You could also try your hand at SUP or hire a boat to get out on the water.  Barcelona is also a nice spot to do some scuba diving, although it isn’t the best place in the Mediterranean for diving there are some decent places.

The chiringuito beach bars are still open in September, so you can enjoy a drink and some food on the sand as you watch the world go by.

Admire Gaudí’s Work

Gaudí left his mark all over Barcelona, and no Barcelona itinerary is complete without visiting at least one of his famous buildings.

La Sagrada Familia is my personal favourite, and this magnificent cathedral is breathtaking, both inside and out.  If you decide to go inside (which is definitely worth it!) make sure you book skip the line tickets in advance to avoid long queues.  A guided tour is more expensive but will give you more insight into Gaudí’s designs, and you’ll still have plenty of time after the tour to take photographs.

Park Güell is another popular choice for enjoying Gaudí’s designs, with the iconic dragon statue and beautiful mosaic terrace with views of Barcelona.  Again, book your timed entry slot online to make sure you can get access at the time you want.

Gaudí designed several other buildings in Barcelona as well as these magnificent landmarks.  Casa Batlló and La Pedrera are within walking distance of each other on Passeig de Gràcia, and you can buy tickets to explore inside.  Both also have rooftop terraces with lovely views, and Casa Batlló has a bar on the terrace where you can get a drink amid Gaudí’s funky chimneys and curved roof.

The Magnificent Casa Batllo
The Magnificent Casa Batllo

Enjoy a Rooftop View

Speaking of rooftop terraces, September is a great time to sit outside and enjoy a drink while surveying the Barcelona Skyline.  Many bars and hotels have rooftop terraces where you can do just that.

Some favourite spots include the rooftop of the Museu d’Història de Catalunya with a view of Port Vell, Ayre Hotel Rosselló with a splendid view of Lag Sagrada Familia and Hotel Colon with a view of the Gothic Cathedral.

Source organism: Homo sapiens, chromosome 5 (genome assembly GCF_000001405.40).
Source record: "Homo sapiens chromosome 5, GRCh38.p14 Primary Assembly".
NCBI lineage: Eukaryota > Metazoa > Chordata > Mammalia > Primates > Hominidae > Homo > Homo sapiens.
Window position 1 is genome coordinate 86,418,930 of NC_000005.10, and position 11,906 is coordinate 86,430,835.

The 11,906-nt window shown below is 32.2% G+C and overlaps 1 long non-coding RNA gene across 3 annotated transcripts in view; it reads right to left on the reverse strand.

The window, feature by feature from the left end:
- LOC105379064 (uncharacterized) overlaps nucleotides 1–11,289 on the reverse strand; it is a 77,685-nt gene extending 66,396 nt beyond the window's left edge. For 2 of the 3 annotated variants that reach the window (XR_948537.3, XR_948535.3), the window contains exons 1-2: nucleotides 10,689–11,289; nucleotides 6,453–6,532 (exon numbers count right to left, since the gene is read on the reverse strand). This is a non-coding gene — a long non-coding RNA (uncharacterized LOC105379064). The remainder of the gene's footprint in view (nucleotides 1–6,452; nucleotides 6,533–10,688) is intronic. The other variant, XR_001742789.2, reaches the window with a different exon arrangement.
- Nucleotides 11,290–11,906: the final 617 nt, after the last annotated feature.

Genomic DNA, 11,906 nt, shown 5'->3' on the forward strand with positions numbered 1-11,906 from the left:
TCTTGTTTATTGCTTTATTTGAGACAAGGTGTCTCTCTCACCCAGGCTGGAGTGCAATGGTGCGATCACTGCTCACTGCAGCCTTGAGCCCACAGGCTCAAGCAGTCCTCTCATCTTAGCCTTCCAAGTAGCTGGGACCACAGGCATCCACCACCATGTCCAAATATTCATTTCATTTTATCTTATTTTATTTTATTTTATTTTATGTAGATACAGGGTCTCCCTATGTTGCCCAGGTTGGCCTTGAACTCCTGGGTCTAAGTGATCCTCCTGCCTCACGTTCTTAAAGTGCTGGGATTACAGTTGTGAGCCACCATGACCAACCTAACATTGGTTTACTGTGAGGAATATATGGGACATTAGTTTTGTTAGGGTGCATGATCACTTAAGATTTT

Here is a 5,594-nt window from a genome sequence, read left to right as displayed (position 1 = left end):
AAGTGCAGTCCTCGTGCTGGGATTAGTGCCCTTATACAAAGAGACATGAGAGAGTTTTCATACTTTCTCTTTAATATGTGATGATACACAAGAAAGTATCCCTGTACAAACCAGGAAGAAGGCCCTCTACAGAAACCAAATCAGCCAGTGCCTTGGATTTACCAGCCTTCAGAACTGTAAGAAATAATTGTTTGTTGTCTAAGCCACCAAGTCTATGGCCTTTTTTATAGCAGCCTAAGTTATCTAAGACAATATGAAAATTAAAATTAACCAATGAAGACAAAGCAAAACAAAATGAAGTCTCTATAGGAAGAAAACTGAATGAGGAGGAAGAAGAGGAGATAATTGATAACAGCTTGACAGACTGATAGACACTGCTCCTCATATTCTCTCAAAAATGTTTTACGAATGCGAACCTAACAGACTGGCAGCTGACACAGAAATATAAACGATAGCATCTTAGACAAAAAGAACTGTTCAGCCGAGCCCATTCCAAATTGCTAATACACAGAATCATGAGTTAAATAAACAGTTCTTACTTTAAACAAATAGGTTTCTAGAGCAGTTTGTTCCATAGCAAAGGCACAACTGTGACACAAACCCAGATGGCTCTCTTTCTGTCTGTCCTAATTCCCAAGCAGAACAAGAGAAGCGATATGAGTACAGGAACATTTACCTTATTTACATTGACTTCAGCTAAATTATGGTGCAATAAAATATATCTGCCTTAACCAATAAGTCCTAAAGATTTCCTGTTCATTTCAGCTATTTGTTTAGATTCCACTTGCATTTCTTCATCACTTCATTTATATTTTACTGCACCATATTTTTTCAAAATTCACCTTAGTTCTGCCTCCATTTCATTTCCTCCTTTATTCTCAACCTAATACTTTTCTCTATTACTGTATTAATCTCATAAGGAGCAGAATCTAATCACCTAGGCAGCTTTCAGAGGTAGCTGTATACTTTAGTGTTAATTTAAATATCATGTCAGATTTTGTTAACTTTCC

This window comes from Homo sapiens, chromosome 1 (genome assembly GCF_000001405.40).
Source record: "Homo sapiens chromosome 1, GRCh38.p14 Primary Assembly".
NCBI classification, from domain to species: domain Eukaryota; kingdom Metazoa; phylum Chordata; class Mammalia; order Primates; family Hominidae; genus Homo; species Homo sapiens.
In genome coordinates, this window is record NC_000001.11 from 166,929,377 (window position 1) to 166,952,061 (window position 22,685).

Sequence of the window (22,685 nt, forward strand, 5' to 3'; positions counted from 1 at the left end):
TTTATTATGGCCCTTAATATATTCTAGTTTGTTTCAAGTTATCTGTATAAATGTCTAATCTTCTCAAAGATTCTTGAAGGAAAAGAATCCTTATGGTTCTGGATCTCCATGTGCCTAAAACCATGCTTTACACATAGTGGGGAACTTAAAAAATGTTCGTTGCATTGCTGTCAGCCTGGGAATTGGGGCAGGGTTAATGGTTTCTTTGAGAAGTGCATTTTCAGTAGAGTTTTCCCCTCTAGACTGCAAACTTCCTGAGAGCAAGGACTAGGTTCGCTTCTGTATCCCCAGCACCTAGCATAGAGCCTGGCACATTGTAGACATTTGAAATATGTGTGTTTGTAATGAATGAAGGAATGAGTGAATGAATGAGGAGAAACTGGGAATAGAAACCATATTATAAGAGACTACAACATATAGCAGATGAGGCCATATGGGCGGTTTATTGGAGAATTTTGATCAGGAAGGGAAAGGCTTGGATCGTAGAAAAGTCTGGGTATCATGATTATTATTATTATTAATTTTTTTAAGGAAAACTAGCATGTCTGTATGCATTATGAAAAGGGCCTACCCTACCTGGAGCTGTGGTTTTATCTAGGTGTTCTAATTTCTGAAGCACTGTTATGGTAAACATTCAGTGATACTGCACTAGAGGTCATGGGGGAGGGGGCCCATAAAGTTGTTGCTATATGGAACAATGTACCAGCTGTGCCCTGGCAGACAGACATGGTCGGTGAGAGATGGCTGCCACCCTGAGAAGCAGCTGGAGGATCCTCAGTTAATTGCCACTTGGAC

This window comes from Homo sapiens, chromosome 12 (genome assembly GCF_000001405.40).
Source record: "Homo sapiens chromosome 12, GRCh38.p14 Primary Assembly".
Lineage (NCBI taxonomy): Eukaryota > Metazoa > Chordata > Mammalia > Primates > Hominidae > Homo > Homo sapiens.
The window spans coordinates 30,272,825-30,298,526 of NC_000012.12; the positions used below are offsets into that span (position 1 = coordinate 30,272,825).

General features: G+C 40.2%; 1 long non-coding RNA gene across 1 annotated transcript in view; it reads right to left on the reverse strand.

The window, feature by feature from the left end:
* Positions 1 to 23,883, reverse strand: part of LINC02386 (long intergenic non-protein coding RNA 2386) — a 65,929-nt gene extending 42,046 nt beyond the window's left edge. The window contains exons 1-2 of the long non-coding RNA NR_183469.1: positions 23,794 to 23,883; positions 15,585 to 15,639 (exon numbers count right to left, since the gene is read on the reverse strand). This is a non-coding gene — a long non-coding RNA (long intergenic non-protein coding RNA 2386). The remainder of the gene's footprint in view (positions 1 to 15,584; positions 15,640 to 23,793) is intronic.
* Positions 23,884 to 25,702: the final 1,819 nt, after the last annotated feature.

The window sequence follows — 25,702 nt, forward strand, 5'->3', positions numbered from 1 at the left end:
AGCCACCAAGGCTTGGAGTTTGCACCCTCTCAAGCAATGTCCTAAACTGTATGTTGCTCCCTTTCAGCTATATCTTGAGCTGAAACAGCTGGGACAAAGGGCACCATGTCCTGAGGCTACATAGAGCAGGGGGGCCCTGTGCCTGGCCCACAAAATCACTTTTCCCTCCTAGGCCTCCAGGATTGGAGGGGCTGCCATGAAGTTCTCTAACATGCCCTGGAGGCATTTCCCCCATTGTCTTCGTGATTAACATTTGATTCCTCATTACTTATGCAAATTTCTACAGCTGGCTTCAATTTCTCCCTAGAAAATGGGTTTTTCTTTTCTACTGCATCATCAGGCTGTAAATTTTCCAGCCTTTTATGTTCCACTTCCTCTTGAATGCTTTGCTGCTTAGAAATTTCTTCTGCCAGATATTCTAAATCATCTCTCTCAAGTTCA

That said, these beautiful views do come with a premium price tag so if you’re visiting Barcelona on a budget, then you can simply choose a bar with a terrace in one of the squares in Barcelona and watch the world go by.  Some of the best views in Barcelona are of its people!

Taste Delicious Food in Barcelona

There is excellent food available in Barcelona all year round, but the chance to have dinner outdoors in the late summer and autumn is a true delight.  However, before dinner take a walk through some of the markets in Barcelona to see what is in season in September.

September is the beginning of the mushroom season in Catalonia, and you’ll start to see various kinds of bolets (mushrooms) in the markets as well as other fresh produce.  Consider taking a food tour in Barcelona to learn more about Catalan cuisine and taste some of the best food in Barcelona as you go.

If you prefer a more hands-on approach then a Barcelona cooking class is a great way to learn and enjoy the food in Barcelona, and you can take the recipes home with you to enjoy long after your trip has ended.

Otherwise, a stroll around the streets of Barcelona and the many tapas bars and restaurants is a lovely way to spend a warm evening.

Jamon and Pan con Tomate tapas in Barcelona
Jamon and Pan con Tomate tapas in Barcelona

Take a Day Trip from Barcelona

If you get tired of the city and want something a bit different, there are some fabulous day trips from Barcelona that are easily accessible by train or car.  You can head further up or down the coast to beach resorts like Sitges or Blanes, or head inland to magnificent Montserrat.

September is also a great time to visit Catalonia’s wine region as it is the beginning of the grape harvest.  The Penedès region produces most of Catalonia’s cava (the Catalan equivalent of champagne), and you can visit various wineries and cava producers.

Sant Sadurní d’Anoia is about an hour away from Barcelona by train and is home to some of the most famous cava producers such as Freixenet and Cordoniu, as well as lots of smaller producers where you can taste the wines and enjoy a barbecue.

Take a look at some of these day tours from Barcelona for more inspiration!

Barcelona Travel Tips